With Houdini Georgios Cherouvim recreated a portrait of Pietà by Michelangelo Buonarroti and drew it in on a wooden board with a laser.
VFX specialist Georgios Cherouvim recreated an amazing project, which combines the modern procedural tools and old-school craftsmanship. With Houdini he created a portrait of Pietà by Michelangelo Buonarroti and drew it in on a wooden board with a laser. In this interview he talked about this amazing project in detail.
I grew up in Athens, where at my early teens I started experimenting with computer graphics and animation. In the early 2000, I moved to Uk to study computer animation at the NCCA of Bournemouth University, a course with a good mixture of art and science subjects. It wasn’t my initial intention but the course led me into the Visual Effects industry, where I’ve been working as an Effects TD since 2005, doing dynamic simulations and procedural animation. I’ve worked for MPC in London and Vancouver and I am currently based in NY where I work for Framestore. The work ranges from feature films like Harry Potter, X-Men and Superman, to commercials for big brand, as well as some recent VR projects. In parallel to work at the studio, I always manage to find time to develop my personal practice, experimenting and producing work in a variety of mediums. I like mixing digital processes with physical materials and I always try to find way and apply the knowledge I’ve gained from computer animation into other mediums.
I’ve had an artwork laser cut in the past, but I did that at a fabrication factory in Athens, where I just emailed a digital file and two days later I picked up the cut steel plate. I really like how it came out, but somehow I felt a little disconnected from the process. My friend Gabriel happened to have one in his studio in Brooklyn, so I thought I needed take the opportunity and do something with it. Gabriel mostly works the laser with acrylics, but he showed me a bunch of his experiments on various materials which gave me a good idea of what is possible. I decided to make the print on a hand painted panel, in an attempt to take away the sterile nature of a machine made object. Imperfections help create visual interest in any type of work and they tend to come for free on physical materials. On the other hand in the digital world, we tend to introduce them deliberately and that’s something I’ve done on the current series too.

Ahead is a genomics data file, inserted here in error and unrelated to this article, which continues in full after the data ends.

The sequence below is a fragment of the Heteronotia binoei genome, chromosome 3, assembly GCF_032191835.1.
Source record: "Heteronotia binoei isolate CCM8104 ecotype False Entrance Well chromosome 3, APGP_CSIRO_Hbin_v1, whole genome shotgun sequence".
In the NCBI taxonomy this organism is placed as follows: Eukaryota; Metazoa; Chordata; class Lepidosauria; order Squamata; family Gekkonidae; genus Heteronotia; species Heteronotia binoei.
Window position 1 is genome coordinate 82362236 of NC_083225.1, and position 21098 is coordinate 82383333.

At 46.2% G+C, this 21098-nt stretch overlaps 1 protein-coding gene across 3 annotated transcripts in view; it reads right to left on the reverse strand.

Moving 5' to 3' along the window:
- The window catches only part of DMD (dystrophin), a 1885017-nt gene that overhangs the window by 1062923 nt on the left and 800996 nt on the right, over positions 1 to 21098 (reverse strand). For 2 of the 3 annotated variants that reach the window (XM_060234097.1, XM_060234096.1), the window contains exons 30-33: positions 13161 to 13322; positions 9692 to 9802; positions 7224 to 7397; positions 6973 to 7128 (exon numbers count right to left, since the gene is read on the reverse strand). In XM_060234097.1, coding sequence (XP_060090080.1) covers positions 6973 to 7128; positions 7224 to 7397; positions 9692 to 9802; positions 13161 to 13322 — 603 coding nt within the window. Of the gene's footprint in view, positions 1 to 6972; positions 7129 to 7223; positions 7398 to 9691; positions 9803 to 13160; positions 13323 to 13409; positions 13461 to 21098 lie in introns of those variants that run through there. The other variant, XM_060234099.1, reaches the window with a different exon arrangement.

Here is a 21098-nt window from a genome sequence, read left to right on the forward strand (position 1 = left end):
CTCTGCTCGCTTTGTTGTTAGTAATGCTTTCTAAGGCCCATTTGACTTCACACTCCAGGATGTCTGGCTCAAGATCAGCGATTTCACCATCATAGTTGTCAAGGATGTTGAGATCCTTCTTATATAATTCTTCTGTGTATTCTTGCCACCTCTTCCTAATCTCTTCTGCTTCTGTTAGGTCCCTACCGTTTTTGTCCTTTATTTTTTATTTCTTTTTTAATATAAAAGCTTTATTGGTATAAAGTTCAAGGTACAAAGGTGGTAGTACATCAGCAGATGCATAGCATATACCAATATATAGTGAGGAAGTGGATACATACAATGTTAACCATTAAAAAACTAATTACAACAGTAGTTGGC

I a big fan of the low poly aesthetic and generally anything that doesn’t try to hide the true nature of CGI. Since the laser cutting machine works better with vector files, I started looking into how I can render my 3D models with just lines. Curved lines can work well too, but straight ones seamed to be a good limitation to set at the time. I put together an algorithm in Houdini using VEX to reconstructs the model in such a way. At the top of the network, a diffuse value is calculated for each point of the geometry. Then for each triangle of the model, the algorithm generates lines parallel to its brightest side. The lower the diffuse value, the more lines are generated, taking in consideration the triangle’s height as well as the angle between the triangle and the camera view. Right after, a few more VEX spinets filter and randomize some of the lines to give some energy to the illustration. As a base I used the highly detailed 3D scan of Michelangelo’s Pieta sculpture by Cosmo Wenman. I reduced its polygons and deleted the back faces to make it more readable.
How did the whole laser thing work with the painting? What served as the source of the painting and what technology did you use for putting the image on the board?
The background is simply painted with acrylics on a wood panel, a good opportunity to attempt some painting techniques I wanted to try for some time. After I rendered the lines from Houdini as a vector file, I send it for printing to the laser plotter. The slower the laser head moves, the deeper it burns the wood. I run several passes, where some groups of lines were etched thicker. That can be achieved by slower speeds and having the laser beam slightly out of focus to hit a wide area of the surface.
I think the first piece of the series took about 2 to 3 days spread across a couple of weeks. But after setting up the entire process, the next two came in half the time. There wasn’t really any particular difficulty other than the enjoyable process of experimentation to establish an interesting look.